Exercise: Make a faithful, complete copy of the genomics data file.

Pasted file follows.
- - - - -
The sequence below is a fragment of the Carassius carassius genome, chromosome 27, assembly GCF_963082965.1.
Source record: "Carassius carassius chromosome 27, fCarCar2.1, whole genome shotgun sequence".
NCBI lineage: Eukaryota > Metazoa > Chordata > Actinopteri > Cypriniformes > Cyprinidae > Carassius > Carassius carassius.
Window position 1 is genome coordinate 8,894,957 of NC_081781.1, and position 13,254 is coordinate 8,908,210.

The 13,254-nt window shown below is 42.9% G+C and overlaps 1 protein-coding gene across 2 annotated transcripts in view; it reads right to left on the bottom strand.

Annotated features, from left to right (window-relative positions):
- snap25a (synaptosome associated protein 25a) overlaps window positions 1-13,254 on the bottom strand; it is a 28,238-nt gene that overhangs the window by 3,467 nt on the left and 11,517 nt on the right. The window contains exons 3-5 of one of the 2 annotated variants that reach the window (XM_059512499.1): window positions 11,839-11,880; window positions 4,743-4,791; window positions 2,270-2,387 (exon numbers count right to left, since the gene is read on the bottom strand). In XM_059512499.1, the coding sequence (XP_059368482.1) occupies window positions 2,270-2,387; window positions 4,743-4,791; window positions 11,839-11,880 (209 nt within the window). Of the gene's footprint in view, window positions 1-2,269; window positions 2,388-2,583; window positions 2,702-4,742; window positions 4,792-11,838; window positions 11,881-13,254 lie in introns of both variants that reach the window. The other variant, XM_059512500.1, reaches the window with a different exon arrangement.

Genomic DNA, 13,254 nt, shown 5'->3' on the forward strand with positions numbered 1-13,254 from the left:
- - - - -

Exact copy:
The sequence below is a fragment of the Carassius carassius genome, chromosome 27, assembly GCF_963082965.1.
Source record: "Carassius carassius chromosome 27, fCarCar2.1, whole genome shotgun sequence".
NCBI lineage: Eukaryota > Metazoa > Chordata > Actinopteri > Cypriniformes > Cyprinidae > Carassius > Carassius carassius.
Window position 1 is genome coordinate 8,894,957 of NC_081781.1, and position 13,254 is coordinate 8,908,210.

The 13,254-nt window shown below is 42.9% G+C and overlaps 1 protein-coding gene across 2 annotated transcripts in view; it reads right to left on the bottom strand.

Annotated features, from left to right (window-relative positions):
- snap25a (synaptosome associated protein 25a) overlaps window positions 1-13,254 on the bottom strand; it is a 28,238-nt gene that overhangs the window by 3,467 nt on the left and 11,517 nt on the right. The window contains exons 3-5 of one of the 2 annotated variants that reach the window (XM_059512499.1): window positions 11,839-11,880; window positions 4,743-4,791; window positions 2,270-2,387 (exon numbers count right to left, since the gene is read on the bottom strand). In XM_059512499.1, the coding sequence (XP_059368482.1) occupies window positions 2,270-2,387; window positions 4,743-4,791; window positions 11,839-11,880 (209 nt within the window). Of the gene's footprint in view, window positions 1-2,269; window positions 2,388-2,583; window positions 2,702-4,742; window positions 4,792-11,838; window positions 11,881-13,254 lie in introns of both variants that reach the window. The other variant, XM_059512500.1, reaches the window with a different exon arrangement.

Genomic DNA, 13,254 nt, shown 5'->3' on the forward strand with positions numbered 1-13,254 from the left: